Last fall, photographer Bartłomiej Pawlikowski and enduro racer Mariusz Bryja traveled from their homes in Poland to Italy for a late-season alpine adventure. Their mission: to explore the Val Gardena in the Dolomites. Their tools: a Reign 29 enduro bike for Mariusz and a Reign E+ Pro E-bike for Bartłomiej.
My phone rings and it's Mariusz on the other end of the line.
"Hi Bartek, how do you fancy getting on your bike and heading to the Dolomites to take a few snaps?"
It’s a question like that sounds like a fully formed plan. The destination is Val Gardena and the little town of Santa Cristina – a place we know from last year’s Enduro World Series in Canazei. This place has exactly what we’re looking for: trails for the bikes and landscapes for the camera. The weather forecast gives three days of sunshine. Let's make the most of this!
I knew this would be exciting. We climb slowly – Mariusz on his Reign 29, me on its electric counterpart, the Reign E+ Pro. It’s a gravel road leading to the wall and the views are breathtaking. Finally, the start of the trail comes into sight: dwarf pines, sharp rocks and a narrow path.
As we ascend, the terrain gets steeper. There are more rocks and snow. After a while, our bikes become useless – even the E-bike. That’s the life of a cycling photographer: the backpack is always a burden and there is often a risk of falling. And I don’t really fancy picking the pieces of my broken lenses out of the rocks. With that in mind, we agree that I’ll continue on foot, leaving my E-bike in the shrubs. Mariusz hauls his bike onto his back and we march on towards Passo Cir. Surrounded by soaring peaks, we let out the odd word or two of pure astonishment. It’s like a fairy tale!
9 am – Toast and Italian coffee. The weather is perfect. Mariusz knows of a mountain called Pic from his secret sources. It’s a gentle peak compared to those surrounding it, and it seems possible to ride down from the top without stopping to carry the bike. What’s more, there’s a trail leading to it that starts virtually at our doorstep. It leads us through the heart of Santa Cristina and through a former railway tunnel. There’s a little museum there that’s open to everyone.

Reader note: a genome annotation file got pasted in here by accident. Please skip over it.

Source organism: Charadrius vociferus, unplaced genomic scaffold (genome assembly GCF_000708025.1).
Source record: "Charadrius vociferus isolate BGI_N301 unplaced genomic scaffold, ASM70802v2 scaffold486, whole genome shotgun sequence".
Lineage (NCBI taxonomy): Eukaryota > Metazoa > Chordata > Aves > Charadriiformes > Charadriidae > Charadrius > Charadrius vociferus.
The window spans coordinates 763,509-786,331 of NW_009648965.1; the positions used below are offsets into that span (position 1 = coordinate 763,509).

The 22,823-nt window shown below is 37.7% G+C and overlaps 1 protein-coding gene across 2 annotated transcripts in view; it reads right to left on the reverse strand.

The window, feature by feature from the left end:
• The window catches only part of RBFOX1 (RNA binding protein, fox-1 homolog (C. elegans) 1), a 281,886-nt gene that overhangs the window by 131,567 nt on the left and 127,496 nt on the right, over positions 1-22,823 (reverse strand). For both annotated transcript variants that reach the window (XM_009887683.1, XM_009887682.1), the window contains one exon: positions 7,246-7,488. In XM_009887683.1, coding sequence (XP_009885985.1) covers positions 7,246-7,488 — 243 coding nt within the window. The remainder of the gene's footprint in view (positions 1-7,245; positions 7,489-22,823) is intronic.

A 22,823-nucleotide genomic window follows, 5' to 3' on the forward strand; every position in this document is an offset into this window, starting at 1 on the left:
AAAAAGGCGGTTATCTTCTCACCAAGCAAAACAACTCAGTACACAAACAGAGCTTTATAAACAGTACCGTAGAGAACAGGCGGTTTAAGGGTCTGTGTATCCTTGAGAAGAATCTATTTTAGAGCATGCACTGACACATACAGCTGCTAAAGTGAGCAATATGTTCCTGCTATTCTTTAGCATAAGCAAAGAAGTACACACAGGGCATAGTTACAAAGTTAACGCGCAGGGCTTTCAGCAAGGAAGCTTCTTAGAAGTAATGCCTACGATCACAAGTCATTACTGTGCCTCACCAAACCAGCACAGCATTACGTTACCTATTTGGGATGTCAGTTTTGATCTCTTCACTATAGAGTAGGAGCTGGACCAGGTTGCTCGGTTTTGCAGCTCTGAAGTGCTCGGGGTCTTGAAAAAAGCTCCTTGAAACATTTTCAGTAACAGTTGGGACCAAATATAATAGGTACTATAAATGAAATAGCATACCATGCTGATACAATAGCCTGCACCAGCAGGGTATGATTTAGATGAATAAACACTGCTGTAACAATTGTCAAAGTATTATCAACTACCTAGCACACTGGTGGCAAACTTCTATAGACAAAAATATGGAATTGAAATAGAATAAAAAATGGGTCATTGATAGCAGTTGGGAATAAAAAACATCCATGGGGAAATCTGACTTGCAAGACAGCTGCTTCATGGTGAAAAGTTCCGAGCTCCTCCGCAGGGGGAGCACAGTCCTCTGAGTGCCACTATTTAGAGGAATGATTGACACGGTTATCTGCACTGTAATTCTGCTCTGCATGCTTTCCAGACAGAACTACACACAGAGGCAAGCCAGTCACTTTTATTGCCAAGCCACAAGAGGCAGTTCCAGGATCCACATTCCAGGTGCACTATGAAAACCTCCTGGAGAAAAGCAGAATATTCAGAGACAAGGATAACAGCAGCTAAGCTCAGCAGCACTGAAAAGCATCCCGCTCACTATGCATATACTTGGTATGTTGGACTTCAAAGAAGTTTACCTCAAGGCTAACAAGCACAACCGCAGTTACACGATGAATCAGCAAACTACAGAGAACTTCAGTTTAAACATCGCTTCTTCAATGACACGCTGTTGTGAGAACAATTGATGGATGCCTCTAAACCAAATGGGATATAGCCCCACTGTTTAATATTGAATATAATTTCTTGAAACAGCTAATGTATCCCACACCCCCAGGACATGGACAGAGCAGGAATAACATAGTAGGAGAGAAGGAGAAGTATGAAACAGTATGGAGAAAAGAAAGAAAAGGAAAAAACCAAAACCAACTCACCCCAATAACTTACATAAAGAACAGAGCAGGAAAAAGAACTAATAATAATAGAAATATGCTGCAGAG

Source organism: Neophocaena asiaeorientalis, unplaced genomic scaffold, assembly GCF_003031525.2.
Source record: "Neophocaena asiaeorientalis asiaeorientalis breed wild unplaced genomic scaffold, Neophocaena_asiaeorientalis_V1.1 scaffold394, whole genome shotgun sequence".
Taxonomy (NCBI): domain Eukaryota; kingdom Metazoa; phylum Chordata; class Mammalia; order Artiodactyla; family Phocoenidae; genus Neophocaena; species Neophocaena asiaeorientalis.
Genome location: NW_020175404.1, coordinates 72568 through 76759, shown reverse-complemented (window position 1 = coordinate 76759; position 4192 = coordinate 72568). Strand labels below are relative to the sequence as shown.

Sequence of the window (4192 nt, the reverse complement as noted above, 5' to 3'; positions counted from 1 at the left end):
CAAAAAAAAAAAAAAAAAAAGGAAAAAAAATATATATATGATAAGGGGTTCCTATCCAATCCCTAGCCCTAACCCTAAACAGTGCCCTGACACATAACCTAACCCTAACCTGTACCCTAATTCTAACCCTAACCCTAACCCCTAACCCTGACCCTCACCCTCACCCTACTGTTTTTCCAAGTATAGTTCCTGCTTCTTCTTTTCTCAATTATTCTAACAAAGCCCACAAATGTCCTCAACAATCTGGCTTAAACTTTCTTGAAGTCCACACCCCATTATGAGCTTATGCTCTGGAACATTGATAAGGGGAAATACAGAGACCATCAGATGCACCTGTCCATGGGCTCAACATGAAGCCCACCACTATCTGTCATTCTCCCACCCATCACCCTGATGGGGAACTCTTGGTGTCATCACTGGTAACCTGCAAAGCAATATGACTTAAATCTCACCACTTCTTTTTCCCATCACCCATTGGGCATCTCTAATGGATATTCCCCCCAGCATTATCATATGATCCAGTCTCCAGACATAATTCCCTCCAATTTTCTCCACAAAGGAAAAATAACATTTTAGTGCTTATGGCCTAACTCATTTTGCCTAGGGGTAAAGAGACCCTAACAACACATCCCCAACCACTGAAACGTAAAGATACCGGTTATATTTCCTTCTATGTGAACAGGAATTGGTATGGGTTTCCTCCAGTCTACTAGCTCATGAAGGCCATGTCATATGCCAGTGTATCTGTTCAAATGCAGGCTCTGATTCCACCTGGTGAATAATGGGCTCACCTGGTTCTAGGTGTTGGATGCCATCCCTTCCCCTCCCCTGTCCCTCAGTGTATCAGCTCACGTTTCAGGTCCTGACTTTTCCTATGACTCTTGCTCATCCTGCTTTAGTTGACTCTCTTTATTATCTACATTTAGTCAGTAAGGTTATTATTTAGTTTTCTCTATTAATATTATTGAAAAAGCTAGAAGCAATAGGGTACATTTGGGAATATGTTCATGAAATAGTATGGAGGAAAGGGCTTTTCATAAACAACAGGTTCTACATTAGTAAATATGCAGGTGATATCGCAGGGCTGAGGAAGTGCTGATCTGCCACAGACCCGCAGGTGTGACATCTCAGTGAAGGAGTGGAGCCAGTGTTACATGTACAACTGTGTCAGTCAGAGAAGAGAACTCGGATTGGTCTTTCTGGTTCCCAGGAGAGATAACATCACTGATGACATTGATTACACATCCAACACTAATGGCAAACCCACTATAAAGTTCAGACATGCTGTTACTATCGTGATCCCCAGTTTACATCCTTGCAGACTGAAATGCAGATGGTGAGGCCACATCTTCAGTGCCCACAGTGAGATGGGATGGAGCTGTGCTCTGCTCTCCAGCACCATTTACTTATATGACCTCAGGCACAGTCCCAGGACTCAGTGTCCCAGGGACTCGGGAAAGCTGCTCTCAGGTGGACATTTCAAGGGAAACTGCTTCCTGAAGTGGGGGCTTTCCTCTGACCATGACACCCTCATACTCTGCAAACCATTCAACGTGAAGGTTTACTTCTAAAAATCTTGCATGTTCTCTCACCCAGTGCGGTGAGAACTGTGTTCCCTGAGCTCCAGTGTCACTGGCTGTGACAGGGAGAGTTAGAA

After that we toil along narrow singletracks, alternating with wide gravel and asphalt roads. We reach a place that we joke reminds us of the lower cable car station at Hala Gąsienicowa at the foot of Kasprowy Wierch in the Polish Tatra Mountains, but with higher peaks surrounding it. The panorama unfolds as follows: 12 o’clock – the famous Seceda; 3 o’clock – Passo Cir, where we went yesterday; 6 o’clock – the town of Santa Cristina; 9 o’clock – Pic, today’s destination.
There’s hardly anything left of yesterday’s snow, so the photos will look more autumnal than wintry. Soon the trail starts to get tough, and we have to get off our bikes. Mariusz keeps joking that an E-bike is great until you have to get off and push it. I get the joke.
Despite the early hour, there is no shortage of laughter along the way. We reach the peak and watch as the ridge of Seceda emerges in the light of the dawn from the mist flowing in the valleys. To put it mildly, we can’t believe our eyes.
The first rays of sunlight break between the peaks, and we use the morning light to capture several gigabytes of photographs. A short nap among the grazing cows and then we traverse from the Seceda ridge toward Pieralongia on our bikes. Along the way, we pass a farm of donkeys, carefree and surrounded by the vertical walls of the mountains.